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              Apoptosis in the vasculature: mechanisms and functional importance.

               A Tedgui,  Z Mallat (2000)
              Apoptotic death has now been recognized in a number of common and threatening vascular diseases, including atherosclerosis. Interest in apoptosis research relates to the fact that apoptosis, in contrast to oncosis, is a highly regulated process of cell death which raises the hope for the development of specific therapeutic strategies to alter disease progression. This review summarizes the mechanisms involved in vascular endothelial and smooth muscle cell survival/apoptosis, and the potential roles of apoptotic death in atherosclerosis and restenosis. The potential effects of modulation of apoptosis in these diseases are also discussed.

                Author and article information

                J Vasc Res
                Journal of Vascular Research
                S. Karger AG
                October 2005
                28 September 2005
                : 42
                : 5
                : 377-387
                aCellular and Molecular Pathology Research Unit, Department of Oral Pathology and Oral Medicine, University of Sydney, Westmead Centre for Oral Health, bWestmead Millennium Institute, cElectron Microscope Laboratory, ICPMR, and dInstitute of Dental Research, Westmead Hospital, Westmead, Australia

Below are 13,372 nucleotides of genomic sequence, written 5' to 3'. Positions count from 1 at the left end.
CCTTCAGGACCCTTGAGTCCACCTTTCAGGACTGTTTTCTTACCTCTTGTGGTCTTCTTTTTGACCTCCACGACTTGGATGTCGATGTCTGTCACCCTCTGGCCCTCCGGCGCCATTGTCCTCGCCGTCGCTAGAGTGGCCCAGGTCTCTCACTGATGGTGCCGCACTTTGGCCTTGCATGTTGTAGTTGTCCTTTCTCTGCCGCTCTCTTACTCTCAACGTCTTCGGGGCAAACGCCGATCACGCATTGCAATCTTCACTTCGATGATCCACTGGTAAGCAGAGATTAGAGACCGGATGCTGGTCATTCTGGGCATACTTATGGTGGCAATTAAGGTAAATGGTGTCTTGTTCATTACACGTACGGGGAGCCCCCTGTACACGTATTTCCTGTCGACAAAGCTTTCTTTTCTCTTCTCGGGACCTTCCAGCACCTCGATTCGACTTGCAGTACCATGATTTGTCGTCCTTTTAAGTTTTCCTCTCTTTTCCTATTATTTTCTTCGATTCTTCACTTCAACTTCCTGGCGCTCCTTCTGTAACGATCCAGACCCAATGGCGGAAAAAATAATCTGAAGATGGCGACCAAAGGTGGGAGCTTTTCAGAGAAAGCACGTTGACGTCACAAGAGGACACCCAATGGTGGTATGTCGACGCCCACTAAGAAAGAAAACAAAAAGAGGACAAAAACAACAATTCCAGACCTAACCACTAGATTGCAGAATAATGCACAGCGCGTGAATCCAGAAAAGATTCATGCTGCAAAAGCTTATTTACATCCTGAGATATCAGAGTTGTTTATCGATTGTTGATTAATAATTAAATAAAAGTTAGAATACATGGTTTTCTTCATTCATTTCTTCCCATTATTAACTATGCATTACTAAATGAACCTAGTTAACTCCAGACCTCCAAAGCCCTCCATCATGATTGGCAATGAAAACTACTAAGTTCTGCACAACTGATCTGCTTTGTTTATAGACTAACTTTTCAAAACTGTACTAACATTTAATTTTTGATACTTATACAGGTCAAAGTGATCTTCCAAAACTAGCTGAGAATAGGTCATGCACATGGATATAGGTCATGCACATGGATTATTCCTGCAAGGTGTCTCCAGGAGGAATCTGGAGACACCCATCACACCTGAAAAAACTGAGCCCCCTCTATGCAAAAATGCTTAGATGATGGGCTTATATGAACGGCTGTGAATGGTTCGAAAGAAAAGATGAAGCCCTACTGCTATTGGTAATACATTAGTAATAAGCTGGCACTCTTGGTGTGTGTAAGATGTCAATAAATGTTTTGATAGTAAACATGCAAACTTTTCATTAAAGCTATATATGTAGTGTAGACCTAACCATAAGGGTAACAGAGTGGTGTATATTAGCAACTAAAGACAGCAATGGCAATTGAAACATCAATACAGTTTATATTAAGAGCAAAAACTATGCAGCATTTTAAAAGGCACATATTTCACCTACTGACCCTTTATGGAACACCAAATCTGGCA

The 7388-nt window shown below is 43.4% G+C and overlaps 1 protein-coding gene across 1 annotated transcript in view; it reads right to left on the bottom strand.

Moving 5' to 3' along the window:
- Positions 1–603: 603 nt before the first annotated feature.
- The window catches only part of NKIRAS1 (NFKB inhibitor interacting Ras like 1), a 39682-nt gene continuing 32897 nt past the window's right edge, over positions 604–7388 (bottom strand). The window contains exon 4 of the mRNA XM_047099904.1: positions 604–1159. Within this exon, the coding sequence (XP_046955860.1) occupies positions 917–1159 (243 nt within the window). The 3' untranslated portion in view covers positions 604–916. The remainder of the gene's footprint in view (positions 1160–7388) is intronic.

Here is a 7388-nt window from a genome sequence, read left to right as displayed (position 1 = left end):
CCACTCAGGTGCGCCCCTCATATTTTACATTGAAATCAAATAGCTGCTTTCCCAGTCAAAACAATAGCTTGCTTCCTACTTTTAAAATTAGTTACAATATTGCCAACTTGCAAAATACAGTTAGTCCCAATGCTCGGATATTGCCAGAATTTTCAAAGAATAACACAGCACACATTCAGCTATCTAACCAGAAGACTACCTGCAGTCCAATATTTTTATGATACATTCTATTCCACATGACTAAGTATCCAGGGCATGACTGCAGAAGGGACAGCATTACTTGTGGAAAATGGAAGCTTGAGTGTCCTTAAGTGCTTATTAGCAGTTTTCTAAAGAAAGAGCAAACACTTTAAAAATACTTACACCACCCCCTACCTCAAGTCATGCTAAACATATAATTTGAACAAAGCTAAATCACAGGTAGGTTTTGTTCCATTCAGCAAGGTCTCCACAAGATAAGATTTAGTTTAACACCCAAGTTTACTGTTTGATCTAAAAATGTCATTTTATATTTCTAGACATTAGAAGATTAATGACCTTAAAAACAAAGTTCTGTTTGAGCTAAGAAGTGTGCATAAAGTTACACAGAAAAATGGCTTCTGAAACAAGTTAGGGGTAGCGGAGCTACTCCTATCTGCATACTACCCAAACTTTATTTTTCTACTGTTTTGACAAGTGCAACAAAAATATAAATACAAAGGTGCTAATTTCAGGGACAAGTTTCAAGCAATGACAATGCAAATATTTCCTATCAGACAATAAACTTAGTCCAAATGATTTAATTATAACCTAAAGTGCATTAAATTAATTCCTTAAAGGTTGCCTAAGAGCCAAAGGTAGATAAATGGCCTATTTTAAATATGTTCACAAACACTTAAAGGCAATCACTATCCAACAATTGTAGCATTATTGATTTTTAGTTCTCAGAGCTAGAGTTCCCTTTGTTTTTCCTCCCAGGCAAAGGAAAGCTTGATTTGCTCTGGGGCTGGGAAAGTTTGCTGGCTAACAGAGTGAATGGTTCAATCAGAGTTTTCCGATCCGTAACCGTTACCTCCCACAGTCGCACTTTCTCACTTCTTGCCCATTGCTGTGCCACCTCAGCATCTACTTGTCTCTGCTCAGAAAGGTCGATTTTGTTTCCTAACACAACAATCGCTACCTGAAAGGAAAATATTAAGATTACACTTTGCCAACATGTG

87213 J Vasc Res 2005;42:377–387
                © 2005 S. Karger AG, Basel

                Copyright: All rights reserved. No part of this publication may be translated into other languages, reproduced or utilized in any form or by any means, electronic or mechanical, including photocopying, recording, microcopying, or by any information storage and retrieval system, without permission in writing from the publisher. Drug Dosage: The authors and the publisher have exerted every effort to ensure that drug selection and dosage set forth in this text are in accord with current recommendations and practice at the time of publication. However, in view of ongoing research, changes in government regulations, and the constant flow of information relating to drug therapy and drug reactions, the reader is urged to check the package insert for each drug for any changes in indications and dosage and for added warnings and precautions. This is particularly important when the recommended agent is a new and/or infrequently employed drug. Disclaimer: The statements, opinions and data contained in this publication are solely those of the individual authors and contributors and not of the publishers and the editor(s). The appearance of advertisements or/and product references in the publication is not a warranty, endorsement, or approval of the products or services advertised or of their effectiveness, quality or safety. The publisher and the editor(s) disclaim responsibility for any injury to persons or property resulting from any ideas, methods, instructions or products referred to in the content or advertisements.

                Page count
                Figures: 8, References: 25, Pages: 11
                Research Paper